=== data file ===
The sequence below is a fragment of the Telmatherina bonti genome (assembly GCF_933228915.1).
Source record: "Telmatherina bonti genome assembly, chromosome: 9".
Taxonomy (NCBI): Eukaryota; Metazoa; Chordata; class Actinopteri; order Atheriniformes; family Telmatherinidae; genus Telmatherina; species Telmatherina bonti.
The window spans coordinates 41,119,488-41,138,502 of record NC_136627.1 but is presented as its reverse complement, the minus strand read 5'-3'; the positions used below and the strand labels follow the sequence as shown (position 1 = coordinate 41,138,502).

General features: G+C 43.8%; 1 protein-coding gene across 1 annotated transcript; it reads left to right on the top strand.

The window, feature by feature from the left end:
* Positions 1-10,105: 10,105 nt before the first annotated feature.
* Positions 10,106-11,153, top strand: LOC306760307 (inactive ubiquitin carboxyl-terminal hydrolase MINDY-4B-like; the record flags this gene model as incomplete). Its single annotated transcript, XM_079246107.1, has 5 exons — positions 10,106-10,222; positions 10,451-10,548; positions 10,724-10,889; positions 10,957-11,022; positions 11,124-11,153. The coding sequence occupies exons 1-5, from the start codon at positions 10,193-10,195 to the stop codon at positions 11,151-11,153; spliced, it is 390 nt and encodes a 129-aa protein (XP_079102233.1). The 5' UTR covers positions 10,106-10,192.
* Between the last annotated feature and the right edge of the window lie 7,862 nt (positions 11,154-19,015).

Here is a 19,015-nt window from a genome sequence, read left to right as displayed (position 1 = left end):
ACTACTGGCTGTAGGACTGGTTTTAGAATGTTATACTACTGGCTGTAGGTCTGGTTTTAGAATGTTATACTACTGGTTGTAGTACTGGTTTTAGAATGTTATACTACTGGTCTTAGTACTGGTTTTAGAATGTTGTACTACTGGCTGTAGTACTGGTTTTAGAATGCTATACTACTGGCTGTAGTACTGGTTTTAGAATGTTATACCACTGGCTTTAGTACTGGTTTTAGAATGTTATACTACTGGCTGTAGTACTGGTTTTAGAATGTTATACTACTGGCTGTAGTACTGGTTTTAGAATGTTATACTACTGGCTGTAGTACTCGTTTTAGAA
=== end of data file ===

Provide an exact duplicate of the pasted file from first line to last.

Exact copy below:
The sequence below is a fragment of the Telmatherina bonti genome (assembly GCF_933228915.1).
Source record: "Telmatherina bonti genome assembly, chromosome: 9".
Taxonomy (NCBI): Eukaryota; Metazoa; Chordata; class Actinopteri; order Atheriniformes; family Telmatherinidae; genus Telmatherina; species Telmatherina bonti.
The window spans coordinates 41,119,488-41,138,502 of record NC_136627.1 but is presented as its reverse complement, the minus strand read 5'-3'; the positions used below and the strand labels follow the sequence as shown (position 1 = coordinate 41,138,502).

General features: G+C 43.8%; 1 protein-coding gene across 1 annotated transcript; it reads left to right on the top strand.

The window, feature by feature from the left end:
* Positions 1-10,105: 10,105 nt before the first annotated feature.
* Positions 10,106-11,153, top strand: LOC306760307 (inactive ubiquitin carboxyl-terminal hydrolase MINDY-4B-like; the record flags this gene model as incomplete). Its single annotated transcript, XM_079246107.1, has 5 exons — positions 10,106-10,222; positions 10,451-10,548; positions 10,724-10,889; positions 10,957-11,022; positions 11,124-11,153. The coding sequence occupies exons 1-5, from the start codon at positions 10,193-10,195 to the stop codon at positions 11,151-11,153; spliced, it is 390 nt and encodes a 129-aa protein (XP_079102233.1). The 5' UTR covers positions 10,106-10,192.
* Between the last annotated feature and the right edge of the window lie 7,862 nt (positions 11,154-19,015).

Here is a 19,015-nt window from a genome sequence, read left to right as displayed (position 1 = left end):
ACTACTGGCTGTAGGACTGGTTTTAGAATGTTATACTACTGGCTGTAGGTCTGGTTTTAGAATGTTATACTACTGGTTGTAGTACTGGTTTTAGAATGTTATACTACTGGTCTTAGTACTGGTTTTAGAATGTTGTACTACTGGCTGTAGTACTGGTTTTAGAATGCTATACTACTGGCTGTAGTACTGGTTTTAGAATGTTATACCACTGGCTTTAGTACTGGTTTTAGAATGTTATACTACTGGCTGTAGTACTGGTTTTAGAATGTTATACTACTGGCTGTAGTACTGGTTTTAGAATGTTATACTACTGGCTGTAGTACTCGTTTTAGAA